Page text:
In any case, it is not clear whether it is possible or not to use the blueshifted absorption components to differentiate between the possible inner disk outflow scenarios, that is, MEs, an X-wind, an ReX-wind, or the inner part of a more extended disk-wind. For example the radiative transfer calculations of Kurosawa et al. (2011) and Kurosawa & Romanova (2012) that are based on a semi-analytic toy model of a more extended disk-wind and a numerical MHD model of a conical wind solution (that we think to be closely related to the MEs), respectively, provide qualitatively the same line profiles. More detailed radiative transfer calculations of different outflow classes are required to attempt a more quantitative comparison with observations and constrain the properties of these winds and their possible influence on the stellar spin evolution.

5. Summary and conclusions

Different measurements of the rotational period distribution of young star-forming regions lead to the conclusion that the surface rotation rate of stars remains approximately constant during their early-PMS phase. This stage seems to be related to the epoch during which the forming stars are still surrounded by, and interact with, an accretion disk. These observations hence have motivated angular momentum evolution models to often simply consider a constant surface angular velocity during the first few Myr of the stellar life so as to mimic this observed feature (Gallet & Bouvier 2013, 2015; Amard et al. 2016).

To improve this simplified vision of a constant surface rotation rate, we decided to include an actual star-disk interaction model in our angular momentum evolution calculations so as to investigate what properties of CTTS are required to fulfill the observations constraints. In this study, we directly compared the angular velocity evolution that results from our star-disk interaction model to rotation period observations of solar-type stars.

We pointed out that a kG dipolar magnetic field component is typically required during the entire disk lifetime so as to extract enough angular momentum from the stellar surface to compensate for the acceleration of the stars due to their contraction and accretion. While such strong dipolar magnetic field intensity is sometimes detected, it is not ubiquitous. Indeed, at the very beginning of their evolution, young and fully convective CTTS (e.g. AA Tau and BP Tau) are sometimes observed to display strong dipolar magnetic field components between 1 kG and 2 kG. This dipolar magnetic field intensity is then ideal for rotational regulation through star-disk magnetic interaction processes.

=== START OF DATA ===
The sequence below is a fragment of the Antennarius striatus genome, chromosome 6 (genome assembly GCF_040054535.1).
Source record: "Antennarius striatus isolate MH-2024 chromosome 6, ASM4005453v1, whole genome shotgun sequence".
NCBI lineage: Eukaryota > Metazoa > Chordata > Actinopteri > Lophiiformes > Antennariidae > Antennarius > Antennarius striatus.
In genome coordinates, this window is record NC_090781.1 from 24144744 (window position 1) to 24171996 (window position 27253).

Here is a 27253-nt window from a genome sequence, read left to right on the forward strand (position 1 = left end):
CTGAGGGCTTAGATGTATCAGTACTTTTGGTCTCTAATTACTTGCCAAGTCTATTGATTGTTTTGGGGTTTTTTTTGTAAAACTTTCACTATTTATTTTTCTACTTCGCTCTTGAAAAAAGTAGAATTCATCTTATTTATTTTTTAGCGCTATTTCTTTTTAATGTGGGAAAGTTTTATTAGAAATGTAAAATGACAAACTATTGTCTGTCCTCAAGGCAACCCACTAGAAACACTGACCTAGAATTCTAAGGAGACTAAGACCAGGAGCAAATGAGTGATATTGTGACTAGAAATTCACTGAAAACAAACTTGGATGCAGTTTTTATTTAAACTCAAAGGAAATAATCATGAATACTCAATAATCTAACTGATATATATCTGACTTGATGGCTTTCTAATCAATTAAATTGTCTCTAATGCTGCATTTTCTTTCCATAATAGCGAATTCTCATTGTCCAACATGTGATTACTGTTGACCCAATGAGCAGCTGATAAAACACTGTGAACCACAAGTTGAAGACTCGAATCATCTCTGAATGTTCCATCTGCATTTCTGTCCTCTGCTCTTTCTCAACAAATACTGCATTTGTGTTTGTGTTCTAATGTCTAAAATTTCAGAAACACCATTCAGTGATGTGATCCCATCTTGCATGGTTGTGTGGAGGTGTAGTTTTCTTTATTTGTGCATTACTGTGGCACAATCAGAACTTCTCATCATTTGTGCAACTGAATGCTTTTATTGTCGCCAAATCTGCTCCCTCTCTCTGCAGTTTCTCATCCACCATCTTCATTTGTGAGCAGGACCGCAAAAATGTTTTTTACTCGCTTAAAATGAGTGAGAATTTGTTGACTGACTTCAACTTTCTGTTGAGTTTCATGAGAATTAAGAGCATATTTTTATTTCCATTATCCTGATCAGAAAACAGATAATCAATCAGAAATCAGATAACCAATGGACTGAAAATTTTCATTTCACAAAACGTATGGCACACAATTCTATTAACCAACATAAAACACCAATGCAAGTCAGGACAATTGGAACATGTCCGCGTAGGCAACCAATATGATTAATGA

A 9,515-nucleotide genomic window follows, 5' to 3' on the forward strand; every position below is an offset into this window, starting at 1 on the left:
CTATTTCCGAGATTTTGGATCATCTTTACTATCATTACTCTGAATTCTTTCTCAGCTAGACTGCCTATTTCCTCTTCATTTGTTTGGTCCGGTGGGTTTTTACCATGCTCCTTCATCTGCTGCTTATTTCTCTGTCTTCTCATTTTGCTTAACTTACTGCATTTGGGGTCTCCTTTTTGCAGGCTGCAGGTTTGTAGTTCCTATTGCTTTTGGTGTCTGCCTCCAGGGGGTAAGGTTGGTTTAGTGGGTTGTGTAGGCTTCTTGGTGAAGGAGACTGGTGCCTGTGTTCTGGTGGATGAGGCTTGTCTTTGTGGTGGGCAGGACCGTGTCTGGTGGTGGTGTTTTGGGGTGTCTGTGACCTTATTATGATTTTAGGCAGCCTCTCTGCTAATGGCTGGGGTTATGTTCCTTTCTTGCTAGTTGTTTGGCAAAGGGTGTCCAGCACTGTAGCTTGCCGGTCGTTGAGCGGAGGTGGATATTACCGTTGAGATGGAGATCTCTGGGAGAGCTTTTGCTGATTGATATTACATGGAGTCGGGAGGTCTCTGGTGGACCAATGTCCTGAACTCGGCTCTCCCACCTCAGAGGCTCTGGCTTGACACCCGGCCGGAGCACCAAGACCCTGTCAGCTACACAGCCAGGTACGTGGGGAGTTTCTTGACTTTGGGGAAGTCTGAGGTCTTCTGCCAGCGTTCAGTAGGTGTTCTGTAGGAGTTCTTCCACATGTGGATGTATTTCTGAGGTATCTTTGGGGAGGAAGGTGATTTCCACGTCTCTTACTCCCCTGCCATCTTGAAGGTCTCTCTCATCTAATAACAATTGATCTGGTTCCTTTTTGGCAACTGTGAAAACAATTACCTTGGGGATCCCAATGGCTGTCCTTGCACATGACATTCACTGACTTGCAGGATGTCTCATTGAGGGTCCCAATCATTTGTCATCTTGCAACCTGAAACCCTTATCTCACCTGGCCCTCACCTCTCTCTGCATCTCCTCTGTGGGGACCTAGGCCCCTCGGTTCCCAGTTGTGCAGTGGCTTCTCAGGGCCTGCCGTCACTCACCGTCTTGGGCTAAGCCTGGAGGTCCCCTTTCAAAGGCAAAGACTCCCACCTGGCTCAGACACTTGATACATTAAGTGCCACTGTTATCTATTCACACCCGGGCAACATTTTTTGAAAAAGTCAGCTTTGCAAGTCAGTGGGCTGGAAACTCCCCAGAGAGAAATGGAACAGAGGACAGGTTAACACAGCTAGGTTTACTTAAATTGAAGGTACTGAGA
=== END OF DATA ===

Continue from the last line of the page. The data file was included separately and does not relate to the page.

Besides, we find that, to have an efficient spin-down, the interaction regimes are often rather extreme. Our models frequently require either of the following: firstly, strong stellar winds, with a mass loss rate around 10% of the accretion rate, that seem hard to produce due to general energetic considerations; or secondly, being in a propeller regime (Rt >  Rco) that maximizes the spin-down efficiency of magnetospheric ejections, but at least according to axisymmetric numerical models, triggers an extreme accretion variability that is generally not observed.

The results of this work should, however, be considered as preliminary and a more physical model has yet to be developed. More specifically, we should investigate star-disk interaction models in which the impact of a non-axisymmetric and multipolar magnetic field is taken into account, or include other effects that could influence the spin evolution, such as the accretion and ejection bursts associated with FU Ori events that are neglected in this work.


2

It is important to note that in our models, the Bdip value corresponds to the dipolar field intensity at the magnetic equator, which is the value entering the definition of the magnetic dipole moment. Spectropolarimetric observations that perform spherical harmonics decomposition of the surface stellar field, usually provide the values of the components at their magnetic pole (see e.g. Donati et al. 2011), which in the case of a dipole is twice its equatorial strength.

3

This assumption is equivalent to assume a K1 = 1.3 constant, as originally found by Matt et al. (2012), and Qacc ≈ 3% and Qacc ≈ 30%, respectively.

Acknowledgments

We thank the anonymous referee for the constructive comments about our work that increased the quality of the paper. F.G. acknowledges financial support from the CNES fellowship. This study was supported by the grant ANR 2011 Blanc SIMI5-6 020 01 “Toupies: Towards understanding the spin evolution of stars” (http://ipag.osug.fr/Anr_Toupies/). We acknowledge financial support from CNRS-INSU’s Programme National de Physique Stellaire. This project has received funding from the European Research Council (ERC) under the European Union’s Horizon 2020 research and innovation program (grant agreement No 742095; SPIDI: Star-Planets-Inner Disk-Interactions). F.G. acknowledges financial support from the CNES fellowship. LA gratefully acknowledges financial support from the ERC (grant 682393, AWESoMe Stars). We thank C. Johnstone for enlightening discussions on CTTS magnetic field evolution.

References

All Tables

Table 1.